Pay hikes send wrong message from school brass
Increasing the pay of people earning more than $100,000 demonstrates a bad case of political tone-deafness.
After months of painful deliberations and even more painful decisions, the Forest Grove School Board earlier this month adopted a budget that cut teacher jobs, limited student choices and deprived the entire community of Gales Creek of its elementary school.
While we share some of the concerns raised by the new community group that's been monitoring the budget, we think the board members were right to pass it.
But, we are baffled by why they then turned around and boosted the pay of district administrators.
We understand that administrators in the Forest Grove district are, in many instances, paid less than those in other districts.
We understand that the extra compensation is linked to more days at work.
And we understand that administrators, who've absorbed job cuts to their ranks, too, are being asked to do more work next year.
But we don't understand how the board can vote 5-0 for what amounts to a 1.75 percent pay hike.
This isn't about incompetence. School administrators had a horrible task and, generally, performed that hard, sad work capably.
And this isn't about the money. The reduction in administrative positions more than pays for the paycheck boost to those who are left.
Rather, this is about a missed opportunity. An opportunity to send a message to students, parents, teachers, and the broader community.
That message is, 'We get it.'
We 'get' that for the past few years, those in the private sector (and many government employees) have gone without raises and, in many cases, have taken pay cuts.
We get that most managers in 2011 are being asked to do more work without extra pay.
We get that part of holding an administrative job is to lead by example, and increasing the pay of of people earning more than $100,000 a year after laying off dozens of teachers, gutting high school programs and closing a grade school demonstrates, at best, a bad case of political tone-deafness.
As evidenced by the letters on this page and the comments on our website, the board's vote has come at a huge cost. It's fueling the anger of those who feel like they sacrificed so much and that the school board too often acquiesces to the wishes of the administration without asking any hard questions. And it's giving more motivation to those who are seriously talking about recalling some board members - a move that we think is far more misguided than the vote for a pay boost.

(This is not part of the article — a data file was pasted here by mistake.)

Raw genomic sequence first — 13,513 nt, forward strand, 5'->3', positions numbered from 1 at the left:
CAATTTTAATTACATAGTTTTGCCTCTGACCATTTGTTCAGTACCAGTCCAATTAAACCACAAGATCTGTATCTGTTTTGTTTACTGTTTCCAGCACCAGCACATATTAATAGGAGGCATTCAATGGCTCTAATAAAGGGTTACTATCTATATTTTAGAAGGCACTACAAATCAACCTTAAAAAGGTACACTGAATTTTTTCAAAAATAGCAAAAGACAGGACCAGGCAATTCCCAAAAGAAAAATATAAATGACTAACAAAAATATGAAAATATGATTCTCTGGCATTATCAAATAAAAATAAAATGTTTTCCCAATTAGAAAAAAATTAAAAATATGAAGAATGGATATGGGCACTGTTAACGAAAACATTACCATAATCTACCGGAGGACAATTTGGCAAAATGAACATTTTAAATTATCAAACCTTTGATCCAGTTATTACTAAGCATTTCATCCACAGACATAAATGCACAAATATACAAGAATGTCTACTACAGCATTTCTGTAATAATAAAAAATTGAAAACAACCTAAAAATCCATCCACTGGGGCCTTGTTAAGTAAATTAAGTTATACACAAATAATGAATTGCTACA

Yes, teacher pay will increase, too. However, that pay bump was triggered not by a board vote, but by the failure to reach a new contract with the teachers' union by July 1. Like it or not, it's required by contract law.
Administrative pay, however, is subject to approval by elected officials. That's why, two years ago, a pair of local city managers, Michael Sykes in Forest Grove and Dave Waffle in Cornelius, gave up annual raises. Both said they felt it was appropriate to make a small personal sacrifice since they were asking employees to endure layoffs and cuts to their programs.
What's more, the two men saved their elected bosses (their city councilors) the discomfort of voting on an administrative pay raise. Superintendent Yvonne Curtis could have similarly spared the school board from having to take that vote. But she didn't.
That left it up to her employer, the school board. It was their job to say, as many bosses have had to say this year, 'I'm sorry, pay hikes aren't in the budget.'
Sykes and Waffle understood that sometimes actions have a value that far exceeds the dollar amount attached to them. The school board, unfortunately, missed the chance to make a similarly strong statement.